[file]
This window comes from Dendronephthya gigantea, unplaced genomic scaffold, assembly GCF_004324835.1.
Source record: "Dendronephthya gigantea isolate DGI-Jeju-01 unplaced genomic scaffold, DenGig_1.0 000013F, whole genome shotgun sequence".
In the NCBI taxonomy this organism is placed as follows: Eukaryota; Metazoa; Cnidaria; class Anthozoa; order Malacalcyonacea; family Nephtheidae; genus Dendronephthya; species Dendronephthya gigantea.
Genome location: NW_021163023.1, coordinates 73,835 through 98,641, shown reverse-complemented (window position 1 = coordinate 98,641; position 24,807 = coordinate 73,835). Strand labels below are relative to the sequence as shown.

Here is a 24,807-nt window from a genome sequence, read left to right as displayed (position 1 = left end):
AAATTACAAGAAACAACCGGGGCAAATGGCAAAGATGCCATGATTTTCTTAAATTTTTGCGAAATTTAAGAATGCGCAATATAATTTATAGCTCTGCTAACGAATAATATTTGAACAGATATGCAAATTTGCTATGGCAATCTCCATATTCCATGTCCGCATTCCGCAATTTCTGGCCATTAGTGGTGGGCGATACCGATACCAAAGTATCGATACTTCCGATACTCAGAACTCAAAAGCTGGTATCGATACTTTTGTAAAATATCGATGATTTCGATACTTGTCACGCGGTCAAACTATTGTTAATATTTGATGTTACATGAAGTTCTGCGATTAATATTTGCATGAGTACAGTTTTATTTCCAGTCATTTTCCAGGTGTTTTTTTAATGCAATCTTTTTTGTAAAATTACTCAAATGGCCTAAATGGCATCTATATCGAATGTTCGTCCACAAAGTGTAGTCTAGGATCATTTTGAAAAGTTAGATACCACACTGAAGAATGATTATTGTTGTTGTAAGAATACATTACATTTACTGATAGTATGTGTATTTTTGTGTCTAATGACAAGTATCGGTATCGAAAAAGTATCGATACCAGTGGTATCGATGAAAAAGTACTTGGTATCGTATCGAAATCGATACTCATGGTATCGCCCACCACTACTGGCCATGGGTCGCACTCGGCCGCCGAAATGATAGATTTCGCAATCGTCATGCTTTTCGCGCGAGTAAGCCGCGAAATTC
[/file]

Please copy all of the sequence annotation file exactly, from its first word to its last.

This window comes from Dendronephthya gigantea, unplaced genomic scaffold, assembly GCF_004324835.1.
Source record: "Dendronephthya gigantea isolate DGI-Jeju-01 unplaced genomic scaffold, DenGig_1.0 000013F, whole genome shotgun sequence".
In the NCBI taxonomy this organism is placed as follows: Eukaryota; Metazoa; Cnidaria; class Anthozoa; order Malacalcyonacea; family Nephtheidae; genus Dendronephthya; species Dendronephthya gigantea.
Genome location: NW_021163023.1, coordinates 73,835 through 98,641, shown reverse-complemented (window position 1 = coordinate 98,641; position 24,807 = coordinate 73,835). Strand labels below are relative to the sequence as shown.

Here is a 24,807-nt window from a genome sequence, read left to right as displayed (position 1 = left end):
AAATTACAAGAAACAACCGGGGCAAATGGCAAAGATGCCATGATTTTCTTAAATTTTTGCGAAATTTAAGAATGCGCAATATAATTTATAGCTCTGCTAACGAATAATATTTGAACAGATATGCAAATTTGCTATGGCAATCTCCATATTCCATGTCCGCATTCCGCAATTTCTGGCCATTAGTGGTGGGCGATACCGATACCAAAGTATCGATACTTCCGATACTCAGAACTCAAAAGCTGGTATCGATACTTTTGTAAAATATCGATGATTTCGATACTTGTCACGCGGTCAAACTATTGTTAATATTTGATGTTACATGAAGTTCTGCGATTAATATTTGCATGAGTACAGTTTTATTTCCAGTCATTTTCCAGGTGTTTTTTTAATGCAATCTTTTTTGTAAAATTACTCAAATGGCCTAAATGGCATCTATATCGAATGTTCGTCCACAAAGTGTAGTCTAGGATCATTTTGAAAAGTTAGATACCACACTGAAGAATGATTATTGTTGTTGTAAGAATACATTACATTTACTGATAGTATGTGTATTTTTGTGTCTAATGACAAGTATCGGTATCGAAAAAGTATCGATACCAGTGGTATCGATGAAAAAGTACTTGGTATCGTATCGAAATCGATACTCATGGTATCGCCCACCACTACTGGCCATGGGTCGCACTCGGCCGCCGAAATGATAGATTTCGCAATCGTCATGCTTTTCGCGCGAGTAAGCCGCGAAATTC